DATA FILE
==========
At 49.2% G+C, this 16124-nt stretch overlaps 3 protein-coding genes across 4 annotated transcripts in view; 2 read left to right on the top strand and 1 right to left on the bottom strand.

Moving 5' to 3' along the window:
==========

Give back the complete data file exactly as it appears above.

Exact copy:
At 49.2% G+C, this 16124-nt stretch overlaps 3 protein-coding genes across 4 annotated transcripts in view; 2 read left to right on the top strand and 1 right to left on the bottom strand.

Moving 5' to 3' along the window: